28 May - 3 October 2010. Britain is now the world's most surveyed country with an almost unhealthy obsession with CCTV. This exhibition offers a fascinating look at how pictures of the public are captured surreptitiously, and the ensuing questions it raises in relation to privacy. Never before has the issue of surveillance been more topical due to the global threat of terrorism.
Also under scrutiny is the freedom of the media; the show includes Nick Ut's shocking image of children escaping napalm attacks during the Vietnam war, and the assassination of JFK. The 250 works on show, by photographers such as Man Ray, Henri Cartier-Bresson and Helmut Newton, provide an illuminating appraisal of the differences between the rights of the photographer and the photographed.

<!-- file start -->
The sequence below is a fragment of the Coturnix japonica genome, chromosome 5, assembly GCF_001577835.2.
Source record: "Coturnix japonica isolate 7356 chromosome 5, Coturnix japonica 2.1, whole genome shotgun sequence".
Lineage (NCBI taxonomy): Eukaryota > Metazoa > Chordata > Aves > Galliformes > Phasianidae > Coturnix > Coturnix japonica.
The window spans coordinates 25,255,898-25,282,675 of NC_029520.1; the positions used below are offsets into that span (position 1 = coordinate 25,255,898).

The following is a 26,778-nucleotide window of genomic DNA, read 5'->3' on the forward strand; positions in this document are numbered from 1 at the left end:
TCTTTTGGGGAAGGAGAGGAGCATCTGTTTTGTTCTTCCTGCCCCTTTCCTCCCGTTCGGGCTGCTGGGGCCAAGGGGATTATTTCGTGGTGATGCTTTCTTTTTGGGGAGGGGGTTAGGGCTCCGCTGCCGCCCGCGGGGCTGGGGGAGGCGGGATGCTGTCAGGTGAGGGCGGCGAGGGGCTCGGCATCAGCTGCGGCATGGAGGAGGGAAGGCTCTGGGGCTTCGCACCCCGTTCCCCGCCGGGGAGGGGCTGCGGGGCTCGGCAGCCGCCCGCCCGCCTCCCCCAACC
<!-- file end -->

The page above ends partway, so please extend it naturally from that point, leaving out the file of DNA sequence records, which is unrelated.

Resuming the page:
Sun-Thurs: 10.00-18.00. Fri-Sat: 10.00-22.00
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Exposed: Voyeurism, Surveillance and the Camera
Tate Modern, Bankside, London SE1 9TG. Tel. +44 (0)20 7887 8888 www.tate.org.uk